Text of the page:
That said, both i-mate handsets are powerful Windows Mobile smartphones that offer a much bigger set of features while also offering both HSDPA and HSUPA capabilities, so for anyone that needs those features on a smartphone in metropolitan areas, Telstra has you covered there.
But for rural and regional users that want a smartphone that combines a Blue Tick, and 7.2Mbps-class speeds, the LG KF390 is the first and only model capable of doing so without any additional antennas or other gear – at least, for now, as other phone manufacturers will surely follow.
Real-world speeds will range from 500Kbps to 3Mbps, with the phone “able to burst up to 6Mbps in metropolitan areas”. The KF390 is also exclusive to Telstra, working on the 850MHz 3.5G network (but also 2100MHz and GSM/EDGE).
In addition, the phone (like most others) can also be used as a wireless broadband modem for desktop or laptop computers (at Telstra’s expensive wireless broadband charges), and it could save some regional users the expense of getting an additional USB, ExpressCard or PCMCIA modem, especially seeing as Telstra’s data charges through wireless modems or mobile phones are the same.
Telstra makes no mention of the phone also having HSUPA capabilities for fast upload of data as with the i-mate Ultimates, and offer no specifications for the LG KF390 either, so we can only assume the phone is WCDMA upload speed capable of “up to” 384kbps, which for most uses is good enough.
But if you do need the faster speeds HSUPA provides for data use through a computer, you’d want to get a separate data card – and you’d want to also know whether the region you’re in has towers that support HSUPA, although a call to Telstra told me that HSUPA was upgraded and available in a “majority of places”.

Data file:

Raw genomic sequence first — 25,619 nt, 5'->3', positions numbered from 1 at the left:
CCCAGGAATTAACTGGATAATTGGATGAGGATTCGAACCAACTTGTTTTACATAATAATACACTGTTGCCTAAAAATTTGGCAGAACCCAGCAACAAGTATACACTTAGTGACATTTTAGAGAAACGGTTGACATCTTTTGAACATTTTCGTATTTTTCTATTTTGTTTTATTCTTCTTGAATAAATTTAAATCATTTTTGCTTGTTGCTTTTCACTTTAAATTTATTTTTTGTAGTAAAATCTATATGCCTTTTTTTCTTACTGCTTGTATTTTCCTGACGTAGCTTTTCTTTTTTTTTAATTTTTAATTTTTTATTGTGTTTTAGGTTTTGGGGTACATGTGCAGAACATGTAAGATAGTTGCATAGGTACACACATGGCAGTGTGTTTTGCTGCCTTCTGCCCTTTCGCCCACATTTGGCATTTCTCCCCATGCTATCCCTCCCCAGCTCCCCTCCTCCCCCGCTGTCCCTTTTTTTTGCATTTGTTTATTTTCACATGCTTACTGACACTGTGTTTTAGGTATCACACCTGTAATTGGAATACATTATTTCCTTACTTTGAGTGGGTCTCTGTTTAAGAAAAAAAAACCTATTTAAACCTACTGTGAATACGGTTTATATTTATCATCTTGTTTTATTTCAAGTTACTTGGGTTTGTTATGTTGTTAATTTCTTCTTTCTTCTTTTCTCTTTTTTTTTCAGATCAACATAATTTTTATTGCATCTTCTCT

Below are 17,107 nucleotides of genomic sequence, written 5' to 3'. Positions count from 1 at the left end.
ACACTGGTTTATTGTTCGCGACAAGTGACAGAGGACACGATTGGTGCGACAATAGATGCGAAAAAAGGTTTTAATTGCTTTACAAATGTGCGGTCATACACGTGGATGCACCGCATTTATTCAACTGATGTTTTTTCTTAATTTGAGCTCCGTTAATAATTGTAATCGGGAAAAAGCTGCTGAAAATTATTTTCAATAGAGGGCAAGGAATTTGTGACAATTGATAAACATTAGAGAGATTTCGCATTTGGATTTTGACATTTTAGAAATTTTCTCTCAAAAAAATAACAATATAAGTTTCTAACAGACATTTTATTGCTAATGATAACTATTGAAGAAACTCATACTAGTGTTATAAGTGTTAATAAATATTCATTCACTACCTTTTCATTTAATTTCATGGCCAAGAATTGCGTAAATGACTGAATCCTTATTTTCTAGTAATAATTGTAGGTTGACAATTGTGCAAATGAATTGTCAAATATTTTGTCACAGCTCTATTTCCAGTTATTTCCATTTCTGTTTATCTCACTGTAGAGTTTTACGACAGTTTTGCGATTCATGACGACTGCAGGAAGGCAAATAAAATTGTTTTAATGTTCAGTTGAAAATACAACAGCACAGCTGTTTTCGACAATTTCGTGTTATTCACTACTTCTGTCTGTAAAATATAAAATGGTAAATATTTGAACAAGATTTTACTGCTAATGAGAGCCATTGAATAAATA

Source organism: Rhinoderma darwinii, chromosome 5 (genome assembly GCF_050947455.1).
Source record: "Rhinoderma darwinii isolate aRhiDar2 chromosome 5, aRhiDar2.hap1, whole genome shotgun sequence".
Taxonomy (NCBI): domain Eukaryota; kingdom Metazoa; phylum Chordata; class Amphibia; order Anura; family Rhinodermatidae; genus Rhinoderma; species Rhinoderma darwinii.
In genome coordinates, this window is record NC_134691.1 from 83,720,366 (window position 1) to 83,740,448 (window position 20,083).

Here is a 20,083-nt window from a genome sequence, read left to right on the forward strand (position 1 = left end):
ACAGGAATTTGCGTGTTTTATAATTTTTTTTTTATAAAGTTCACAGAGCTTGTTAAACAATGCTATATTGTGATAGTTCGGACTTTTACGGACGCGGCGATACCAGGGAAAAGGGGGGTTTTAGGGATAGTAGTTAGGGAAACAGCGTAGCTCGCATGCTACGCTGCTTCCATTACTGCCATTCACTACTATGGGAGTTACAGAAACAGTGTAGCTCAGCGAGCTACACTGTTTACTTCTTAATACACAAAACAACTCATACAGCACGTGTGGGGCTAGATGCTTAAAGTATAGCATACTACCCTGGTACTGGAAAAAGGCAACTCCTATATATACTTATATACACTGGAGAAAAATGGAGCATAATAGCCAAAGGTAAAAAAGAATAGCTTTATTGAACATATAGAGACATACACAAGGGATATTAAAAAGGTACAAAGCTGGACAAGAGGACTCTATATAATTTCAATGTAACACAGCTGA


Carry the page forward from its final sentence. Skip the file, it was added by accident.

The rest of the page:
In any case, those needing mobile data in rural and regional areas and are happy to pay Telstra’s rates likely would already have the relevant data cards to hand, and capable of HSUPA at that, but if you didn’t know the phone could easily serve as a broadband modem too... you do now.
Telstra Country Wide’s, Group MD, Geoff Booth, said that while the LG KF390 was the first 7.2Mbps-class model, it was the 8th Next G handset to get the “Blue Tick”. He also explained that: “Perhaps even more importantly you can maximise your coverage with the LG KF390 by connecting it to an external antenna, either through a patch lead or via a directly-coupled car kit.”
So, what else does the phone do, what will it cost and when is it launching? Having seen a photo (which is on page 2), it’s looks kinda utilitarian, LG’s “Chocolate”, “Shine” and “Secret” phones look a lot cooler, but clearly it’s designed to do the job. More on page 2!
Telstra Product Management Executive Director, Ross Fielding, touted the handset’s features, explaining that it is a “sturdy slider handset offering the latest features, including a 2 megapixel camera with flash, a sharp 2-inch screen, large tactile keys, speakerphone, Bluetooth connectivity, media player, video calling, MMS functionality and much more.
Fielding explained that it had the fastest 3G download speeds, something we’ve already covered, and explained: “That capability translates to a faster experience for customers browsing the net, using 3G applications like WhereIs mapping, and downloading content.”
The phone will cost AUD $559 to purchase “outright” from the 4th of August, which probably means it will need an additional fee to be unlocked should you desire that, but will also come on a $30 per month plan over 24 months from August 18.
The KF390 can’t yet be seen at the online Telstra Shop nor at LG’s site, but the Mobile88 site has some more details of the known specifications so far, although I’d imagine that Telstra and LG’s sites will be updated before or on the on-sale date.
The other seven “Blue Tick” phones in the Next G line-up include the Telstra Country Phone (the Telstra 165), the LG TU 550, LG TU 500 (prepaid), Nokia N95, Samsung A412, Samsung A411 (prepaid), and the Sony Ericsson Z750i.
Fielding was happy to note that: “There are now more than 50 mobile handsets and personal digital assistants (PDAs) to choose from in the Next G network range giving customers even greater choice than ever.”
More details on “maximising your Next G coverage performance” can be found from Telstra here.
And here’s what the phone looks like. You can see why Telstra calls it "sturdy"!